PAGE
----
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Names

By TechSupport1 ·
Sorry, had to take down this post for personal reasons. Thanks for your comments

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This is the easiest ....

by stargazerr In reply to but

you should try some of the other alphabets we have ... even my brother cannot pronounce them correctly ..

It is "Na" pronounced "Nuh" + "ma" pronounced "muh" + "ste" pronounced "stay" ...

<whew> .. writing pronunciations down is difficult

]:)

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Gone

by Old Guy In reply to You must be gone by now . ...

According to some folks I'm always gone (out there). But I'm back now. Hope you are having a great time in your secret place.

Thanks for the language lesson and for the pronounciation.

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Voice mails

by jardinier In reply to As always, there are two ...

Yes, what is the problem with these people who can't leave a coherent message.

I am in regular telephone communication with a French woman who has a very heavy accent. So on my advice, her recorded message now asks for the phone number to be pronounced slowly, digit by digit, and repeated.

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Now I'm on a roll

by amcol In reply to Voice mails

Another thing that frosts me is people who call up and just say "Hi, how are you?" without saying who they are, or even worse leave voicemail messages along the same lines. My brother-in-law (who my kids refer to as Uncle Dork...explains a lot) is particularly guilty of this, and I since I speak to him about once a year it's just the height of conceit that I'm expected to recognize who's on the phone on the basis of four quickly spoken syllables.

Business colleagues who leave me voicemails without indicating who they are, or who invite me to call them back without leaving their number (apparently I'm expected to go look it up or, more likely, know it by heart) don't generally remain on my Christmas list too many years in a row.

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Sadly

by JamesRL In reply to Names

Some Indian Calls centres actually have "Americanization" classes, where the students change their first name and learn american slang and cultivate an american accent.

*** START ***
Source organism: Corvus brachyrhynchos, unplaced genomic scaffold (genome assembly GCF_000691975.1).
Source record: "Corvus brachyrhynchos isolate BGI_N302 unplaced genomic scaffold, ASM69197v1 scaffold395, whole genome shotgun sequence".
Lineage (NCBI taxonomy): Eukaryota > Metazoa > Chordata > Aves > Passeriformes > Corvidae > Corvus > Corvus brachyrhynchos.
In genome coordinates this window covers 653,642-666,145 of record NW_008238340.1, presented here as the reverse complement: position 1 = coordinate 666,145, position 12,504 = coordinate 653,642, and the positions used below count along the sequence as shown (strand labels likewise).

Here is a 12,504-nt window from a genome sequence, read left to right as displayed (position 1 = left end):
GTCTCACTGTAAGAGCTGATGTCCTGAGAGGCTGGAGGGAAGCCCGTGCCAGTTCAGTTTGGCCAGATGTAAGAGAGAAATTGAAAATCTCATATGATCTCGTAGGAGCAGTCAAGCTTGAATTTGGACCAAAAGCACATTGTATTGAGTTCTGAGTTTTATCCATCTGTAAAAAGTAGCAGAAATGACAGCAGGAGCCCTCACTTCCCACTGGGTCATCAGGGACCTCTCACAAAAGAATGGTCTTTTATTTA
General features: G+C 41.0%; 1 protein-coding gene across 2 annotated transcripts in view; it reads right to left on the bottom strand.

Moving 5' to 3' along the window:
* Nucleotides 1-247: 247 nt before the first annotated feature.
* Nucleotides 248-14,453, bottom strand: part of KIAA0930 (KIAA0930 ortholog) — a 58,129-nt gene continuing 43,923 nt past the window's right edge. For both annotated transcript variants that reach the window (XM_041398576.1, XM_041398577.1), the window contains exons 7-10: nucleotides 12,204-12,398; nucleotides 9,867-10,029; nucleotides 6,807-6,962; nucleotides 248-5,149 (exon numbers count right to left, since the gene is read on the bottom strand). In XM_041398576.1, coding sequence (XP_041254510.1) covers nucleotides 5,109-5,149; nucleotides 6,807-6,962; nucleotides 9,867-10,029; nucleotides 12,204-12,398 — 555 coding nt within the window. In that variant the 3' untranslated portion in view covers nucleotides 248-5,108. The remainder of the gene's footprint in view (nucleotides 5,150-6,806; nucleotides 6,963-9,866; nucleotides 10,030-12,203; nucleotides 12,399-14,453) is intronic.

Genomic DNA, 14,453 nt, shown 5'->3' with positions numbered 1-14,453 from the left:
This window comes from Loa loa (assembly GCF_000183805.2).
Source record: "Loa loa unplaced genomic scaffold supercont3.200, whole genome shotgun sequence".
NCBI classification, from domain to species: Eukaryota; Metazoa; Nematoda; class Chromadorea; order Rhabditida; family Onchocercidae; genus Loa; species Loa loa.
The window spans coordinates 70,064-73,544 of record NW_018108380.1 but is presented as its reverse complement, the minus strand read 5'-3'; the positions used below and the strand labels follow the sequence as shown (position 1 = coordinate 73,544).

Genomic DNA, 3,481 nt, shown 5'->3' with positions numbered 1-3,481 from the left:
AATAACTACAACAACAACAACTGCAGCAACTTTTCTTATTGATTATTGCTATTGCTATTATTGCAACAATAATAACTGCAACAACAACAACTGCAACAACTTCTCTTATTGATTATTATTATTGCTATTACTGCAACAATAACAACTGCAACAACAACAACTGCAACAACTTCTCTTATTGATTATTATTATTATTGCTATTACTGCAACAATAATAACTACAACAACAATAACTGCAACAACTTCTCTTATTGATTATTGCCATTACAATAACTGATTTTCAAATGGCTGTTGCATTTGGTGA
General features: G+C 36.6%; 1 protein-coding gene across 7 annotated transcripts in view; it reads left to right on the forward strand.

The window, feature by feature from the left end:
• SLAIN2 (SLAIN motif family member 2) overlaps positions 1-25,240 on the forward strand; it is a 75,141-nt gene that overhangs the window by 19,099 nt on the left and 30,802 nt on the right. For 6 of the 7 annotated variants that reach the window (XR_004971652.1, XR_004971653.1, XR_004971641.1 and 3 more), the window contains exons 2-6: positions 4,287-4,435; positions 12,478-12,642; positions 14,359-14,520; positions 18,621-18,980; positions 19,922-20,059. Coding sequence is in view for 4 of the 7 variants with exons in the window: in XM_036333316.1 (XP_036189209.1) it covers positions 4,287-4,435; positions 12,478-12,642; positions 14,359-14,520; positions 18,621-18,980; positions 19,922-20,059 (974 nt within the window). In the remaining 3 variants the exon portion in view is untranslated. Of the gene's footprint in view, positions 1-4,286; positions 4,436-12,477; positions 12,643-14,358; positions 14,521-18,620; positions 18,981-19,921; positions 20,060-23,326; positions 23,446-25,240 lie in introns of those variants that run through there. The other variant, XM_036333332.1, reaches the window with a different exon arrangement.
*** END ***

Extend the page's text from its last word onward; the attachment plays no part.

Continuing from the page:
The call centre here (starts just feet from my office) has many people from many nationalities - I am happy to be exposed to some very interesting people. If nothing else, the pot lucks are great! A couple of the caribean accents belong to one guy who is Chinese in "race" but whose family lived in Jamaica, and similarly a guy whose "race" is East Indian, but who similarly came from Barbados. I put race in quotes, because I believe both scientifically and historically there is only one race - the human one.

James

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Tell Me about it ....

by stargazerr In reply to Sadly

I hate those call centres .. They are killing our culture ... the kids are turning into Americans just because they have a FAKE american accent ...

]:)

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Story of "Bubba"

by beads In reply to Sadly

Early on in the outsourced call center years I had a support call to "Bubba". Now, when I think of a "Bubba" I don't usually think of someone with a thick sub-continental accent. However, I did play along through the call supressing my myrth along the way.

Must have been comming down with a cold that day as I kept having to interupt the conversation with my "coughing".

No biggee in the long run. Niether my first nor my last name seem to be easy enough to pronounce as they are both English in origin and follow standard phonetics. You know phonetics the rules you learned back in say the second grade?

- beads

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Same thing with foreign languages

by M_a_r_k In reply to Names

I've noticed that on the rare occasions when I've travelled to a foreign country, the locals will be a lot more inclined to help you if you at least try to fumble your way your through a few words in their native language. Walking up to a local and asking in English, "Do you speak English? I'm lost." doesn't get a very courteous response. Thumbing my way through a translation dictionary and trying to say "I'm lost!! I need directions." in the local language seems to make someone want to help more.

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I do attempt correct pronuncian but....

by oldbag In reply to Names

I am English-Canadian. Would you believe that I have the most trouble with French names? I just can't seem to get my tongue around French even though French is mandatory in schools here.

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Call Centers in India

by Montgomery Gator In reply to Names

I agree with your post 100%. However it reminded me about what I read about Call Centers in India. Some of the workers in Indian Call Centers have taken classes on how to sound like an American, and use names like "Steve" or "Mike" instead their real names like "Rajiv" and "Sanjay". I guess they don't want the customers to know that Support was outsourced to Bangalore, Hyderabad, or Mumbai.

Then again, there are Indians that do have names we think of as typical "English" names. I used to have a co-worker from India whose real name was Dennis. It was his last name that was hard to pronounce for many Americans.

Remember, many people from other countries may have the same problem with American names as some of us have with their names. I have enough problems with names of some of my fellow Americans, that sound like their parents made them up by taking Scrabble letters and seeing what they could rearrange them into. :-)

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